Eating canned food


Are canned foods safe? Should you even eat the food in them? Sometimes you have no alternative than to eat foods from a can. But be careful. Here is an article that explains the pro's and con's about canned foods.


While there are some benefits to canned foods – more in home-canned foods than their manufactured counterparts – there are some dangers, as well.


With so many Americans sorely lacking in fruit and vegetable intake, canned versions of these foods are better than no fruits and veggies at all. While some of the nutrients become depleted through the canning process, much goodness still remains.

Canned foods are convenient. After a busy workday, instead of preparing fresh vegetables, opening up a few cans to toss into dinner is an attractive option. However, it is this attitude of convenience and rushing through cooking that is creating much of the health problems prevalent in this country.

Canned foods have a long shelf life. Home canned items can last for about a year and a half, while some manufactured canned items can last up to five years on the shelf. This means you can stock up on these items and not worry about them going bad, which is especially beneficial in times of power outage or other emergencies.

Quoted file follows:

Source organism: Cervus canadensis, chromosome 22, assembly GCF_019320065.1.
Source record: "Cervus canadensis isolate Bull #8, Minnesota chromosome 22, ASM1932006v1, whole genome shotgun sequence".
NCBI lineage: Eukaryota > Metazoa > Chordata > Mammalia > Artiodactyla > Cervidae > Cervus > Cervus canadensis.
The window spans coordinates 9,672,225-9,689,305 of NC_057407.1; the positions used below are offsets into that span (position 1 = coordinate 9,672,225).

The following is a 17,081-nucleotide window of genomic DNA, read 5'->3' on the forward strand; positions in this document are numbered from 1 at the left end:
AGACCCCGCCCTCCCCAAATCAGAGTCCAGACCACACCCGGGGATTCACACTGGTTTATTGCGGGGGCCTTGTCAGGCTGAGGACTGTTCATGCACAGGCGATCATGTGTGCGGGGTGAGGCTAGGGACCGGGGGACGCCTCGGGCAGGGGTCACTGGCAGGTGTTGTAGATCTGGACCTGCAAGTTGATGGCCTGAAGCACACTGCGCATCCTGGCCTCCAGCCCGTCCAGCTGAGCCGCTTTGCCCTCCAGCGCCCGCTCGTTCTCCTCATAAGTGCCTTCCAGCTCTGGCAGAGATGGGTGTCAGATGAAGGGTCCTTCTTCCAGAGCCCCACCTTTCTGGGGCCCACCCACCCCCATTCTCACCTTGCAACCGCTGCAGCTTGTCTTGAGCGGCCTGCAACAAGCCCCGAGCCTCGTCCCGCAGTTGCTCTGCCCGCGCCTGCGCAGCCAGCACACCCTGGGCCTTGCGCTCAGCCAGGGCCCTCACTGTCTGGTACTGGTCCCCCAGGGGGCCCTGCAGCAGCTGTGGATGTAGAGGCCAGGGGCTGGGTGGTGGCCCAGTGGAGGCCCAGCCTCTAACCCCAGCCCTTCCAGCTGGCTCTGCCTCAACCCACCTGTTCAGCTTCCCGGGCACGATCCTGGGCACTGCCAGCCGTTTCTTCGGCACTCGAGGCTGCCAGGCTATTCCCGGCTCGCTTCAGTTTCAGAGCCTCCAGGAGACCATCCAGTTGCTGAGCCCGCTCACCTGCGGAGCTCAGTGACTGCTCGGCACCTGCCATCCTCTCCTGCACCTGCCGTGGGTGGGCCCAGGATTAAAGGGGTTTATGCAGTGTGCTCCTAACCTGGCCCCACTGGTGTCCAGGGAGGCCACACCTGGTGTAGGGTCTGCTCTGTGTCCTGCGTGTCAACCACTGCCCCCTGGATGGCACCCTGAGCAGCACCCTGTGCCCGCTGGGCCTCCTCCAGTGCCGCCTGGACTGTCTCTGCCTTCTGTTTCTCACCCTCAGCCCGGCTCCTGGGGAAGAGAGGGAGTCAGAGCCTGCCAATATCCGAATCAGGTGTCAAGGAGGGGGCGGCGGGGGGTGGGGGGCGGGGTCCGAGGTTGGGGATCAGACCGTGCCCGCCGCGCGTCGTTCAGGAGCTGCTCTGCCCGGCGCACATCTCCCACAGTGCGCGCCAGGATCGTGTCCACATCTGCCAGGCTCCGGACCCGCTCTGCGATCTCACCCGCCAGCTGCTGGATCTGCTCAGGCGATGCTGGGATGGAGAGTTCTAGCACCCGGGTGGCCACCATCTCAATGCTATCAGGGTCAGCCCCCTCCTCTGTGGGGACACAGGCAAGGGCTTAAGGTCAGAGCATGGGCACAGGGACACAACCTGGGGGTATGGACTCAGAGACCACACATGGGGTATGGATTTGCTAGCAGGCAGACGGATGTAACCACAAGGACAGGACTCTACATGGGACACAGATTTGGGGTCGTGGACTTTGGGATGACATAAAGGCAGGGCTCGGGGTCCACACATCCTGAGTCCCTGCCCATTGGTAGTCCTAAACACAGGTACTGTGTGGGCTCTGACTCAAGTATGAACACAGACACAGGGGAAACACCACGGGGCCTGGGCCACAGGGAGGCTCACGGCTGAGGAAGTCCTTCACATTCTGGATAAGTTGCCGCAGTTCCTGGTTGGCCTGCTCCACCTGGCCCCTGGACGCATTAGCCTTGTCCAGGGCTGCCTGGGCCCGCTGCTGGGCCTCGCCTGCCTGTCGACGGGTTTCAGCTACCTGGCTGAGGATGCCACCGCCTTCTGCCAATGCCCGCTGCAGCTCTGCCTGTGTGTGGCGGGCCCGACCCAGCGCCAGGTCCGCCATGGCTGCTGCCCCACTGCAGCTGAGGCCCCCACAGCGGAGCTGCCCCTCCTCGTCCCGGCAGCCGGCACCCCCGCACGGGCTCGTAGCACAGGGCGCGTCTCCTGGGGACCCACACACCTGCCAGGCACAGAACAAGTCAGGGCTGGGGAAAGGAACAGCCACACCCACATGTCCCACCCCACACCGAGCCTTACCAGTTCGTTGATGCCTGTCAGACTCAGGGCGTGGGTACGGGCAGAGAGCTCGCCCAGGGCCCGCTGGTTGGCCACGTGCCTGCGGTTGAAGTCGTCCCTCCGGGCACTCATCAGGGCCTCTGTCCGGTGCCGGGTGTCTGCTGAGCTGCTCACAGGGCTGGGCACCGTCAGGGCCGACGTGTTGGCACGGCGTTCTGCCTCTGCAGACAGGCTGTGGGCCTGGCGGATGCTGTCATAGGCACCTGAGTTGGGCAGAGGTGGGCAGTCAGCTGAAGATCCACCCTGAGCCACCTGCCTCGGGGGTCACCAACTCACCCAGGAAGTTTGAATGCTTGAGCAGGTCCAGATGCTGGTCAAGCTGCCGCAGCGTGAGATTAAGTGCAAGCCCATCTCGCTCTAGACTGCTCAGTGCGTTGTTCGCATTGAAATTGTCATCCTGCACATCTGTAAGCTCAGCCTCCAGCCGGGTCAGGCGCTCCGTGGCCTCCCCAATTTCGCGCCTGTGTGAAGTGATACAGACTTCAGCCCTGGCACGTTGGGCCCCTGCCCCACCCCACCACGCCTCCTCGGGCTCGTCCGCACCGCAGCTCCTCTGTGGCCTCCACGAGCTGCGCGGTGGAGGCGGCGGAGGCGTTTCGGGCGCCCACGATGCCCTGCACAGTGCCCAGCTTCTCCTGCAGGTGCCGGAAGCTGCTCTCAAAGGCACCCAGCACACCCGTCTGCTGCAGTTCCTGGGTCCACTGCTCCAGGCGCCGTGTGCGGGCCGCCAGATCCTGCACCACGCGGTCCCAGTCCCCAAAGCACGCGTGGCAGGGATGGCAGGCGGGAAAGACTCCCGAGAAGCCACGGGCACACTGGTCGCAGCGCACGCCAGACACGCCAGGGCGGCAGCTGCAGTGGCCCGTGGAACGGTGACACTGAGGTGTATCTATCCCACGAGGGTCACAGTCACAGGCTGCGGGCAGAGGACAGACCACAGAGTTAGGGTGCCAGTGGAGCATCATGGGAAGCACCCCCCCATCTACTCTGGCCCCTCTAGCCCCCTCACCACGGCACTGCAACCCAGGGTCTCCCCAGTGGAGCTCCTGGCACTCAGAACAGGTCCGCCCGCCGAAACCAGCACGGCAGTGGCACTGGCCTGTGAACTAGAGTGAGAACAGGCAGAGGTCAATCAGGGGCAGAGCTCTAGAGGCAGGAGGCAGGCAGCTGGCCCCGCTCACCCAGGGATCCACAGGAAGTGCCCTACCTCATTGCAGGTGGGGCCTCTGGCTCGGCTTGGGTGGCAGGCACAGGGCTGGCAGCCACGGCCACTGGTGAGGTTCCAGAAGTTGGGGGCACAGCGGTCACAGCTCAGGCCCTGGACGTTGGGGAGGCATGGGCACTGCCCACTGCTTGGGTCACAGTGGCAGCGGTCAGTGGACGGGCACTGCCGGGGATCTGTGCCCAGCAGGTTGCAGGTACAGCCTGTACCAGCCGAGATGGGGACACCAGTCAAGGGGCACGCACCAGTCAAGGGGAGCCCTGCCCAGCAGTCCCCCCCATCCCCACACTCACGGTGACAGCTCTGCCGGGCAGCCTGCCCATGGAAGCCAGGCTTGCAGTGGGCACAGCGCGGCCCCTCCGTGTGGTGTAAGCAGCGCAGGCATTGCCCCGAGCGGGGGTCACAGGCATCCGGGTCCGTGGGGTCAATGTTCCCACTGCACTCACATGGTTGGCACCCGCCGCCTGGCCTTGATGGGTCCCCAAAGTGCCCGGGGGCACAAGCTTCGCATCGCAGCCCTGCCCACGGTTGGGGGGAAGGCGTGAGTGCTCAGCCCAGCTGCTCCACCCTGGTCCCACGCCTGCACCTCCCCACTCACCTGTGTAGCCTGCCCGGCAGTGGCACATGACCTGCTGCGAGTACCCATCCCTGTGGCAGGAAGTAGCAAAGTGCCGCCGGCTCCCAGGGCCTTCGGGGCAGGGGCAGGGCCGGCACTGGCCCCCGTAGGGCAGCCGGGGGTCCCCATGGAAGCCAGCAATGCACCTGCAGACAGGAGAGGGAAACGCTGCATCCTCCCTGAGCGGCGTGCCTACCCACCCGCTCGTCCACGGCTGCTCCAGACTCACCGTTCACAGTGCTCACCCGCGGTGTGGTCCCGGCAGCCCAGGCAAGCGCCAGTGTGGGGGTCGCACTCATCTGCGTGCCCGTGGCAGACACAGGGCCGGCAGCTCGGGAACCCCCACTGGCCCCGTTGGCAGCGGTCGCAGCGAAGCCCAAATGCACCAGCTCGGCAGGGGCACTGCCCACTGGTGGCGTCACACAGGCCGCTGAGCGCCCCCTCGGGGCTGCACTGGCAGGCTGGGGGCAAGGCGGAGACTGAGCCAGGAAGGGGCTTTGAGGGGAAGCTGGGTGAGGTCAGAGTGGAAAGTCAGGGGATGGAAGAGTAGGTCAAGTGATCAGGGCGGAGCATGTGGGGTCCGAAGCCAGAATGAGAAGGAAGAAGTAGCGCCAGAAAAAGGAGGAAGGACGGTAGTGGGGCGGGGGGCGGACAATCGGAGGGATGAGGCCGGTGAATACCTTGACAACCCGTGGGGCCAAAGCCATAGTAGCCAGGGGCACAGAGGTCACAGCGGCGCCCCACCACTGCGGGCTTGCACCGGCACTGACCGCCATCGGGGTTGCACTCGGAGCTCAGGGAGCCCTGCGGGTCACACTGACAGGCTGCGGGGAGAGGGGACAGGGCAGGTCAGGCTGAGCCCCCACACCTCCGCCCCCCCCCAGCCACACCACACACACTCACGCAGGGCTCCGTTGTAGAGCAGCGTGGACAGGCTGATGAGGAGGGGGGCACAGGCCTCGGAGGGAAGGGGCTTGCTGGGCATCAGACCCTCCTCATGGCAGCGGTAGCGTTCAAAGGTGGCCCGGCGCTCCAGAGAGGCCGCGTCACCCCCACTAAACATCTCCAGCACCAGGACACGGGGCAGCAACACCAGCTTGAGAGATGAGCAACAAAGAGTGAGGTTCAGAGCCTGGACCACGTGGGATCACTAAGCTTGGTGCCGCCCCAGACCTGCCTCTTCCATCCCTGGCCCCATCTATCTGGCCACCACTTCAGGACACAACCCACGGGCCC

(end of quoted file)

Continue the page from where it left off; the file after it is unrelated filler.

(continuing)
Manufactured canned products are often doused with refined sugar, refined salt and preservatives. These additives can negate much of the original nutrition of the food. One class of preservatives often used in canning vegetables is sulfites. These include sulfur dioxide, sodium sulfite and potassium bisulfite.

Some people may experience reactions to sulfites, which may be severe. If you find yourself having breathing problems within about half an hour after eating canned foods, seek immediate medical attention.

Many cans are lined with bisphenol-A (BPA), despite the growing knowledge of this industrial chemical’s toxic effects over recent years. BPA exposure is linked to hormonal disruption, and may pave the way for infertility, breast cancer and prostate cancer. It is also linked to obesity, heart disease, diabetes and neurological complications, such as ADHD in children.

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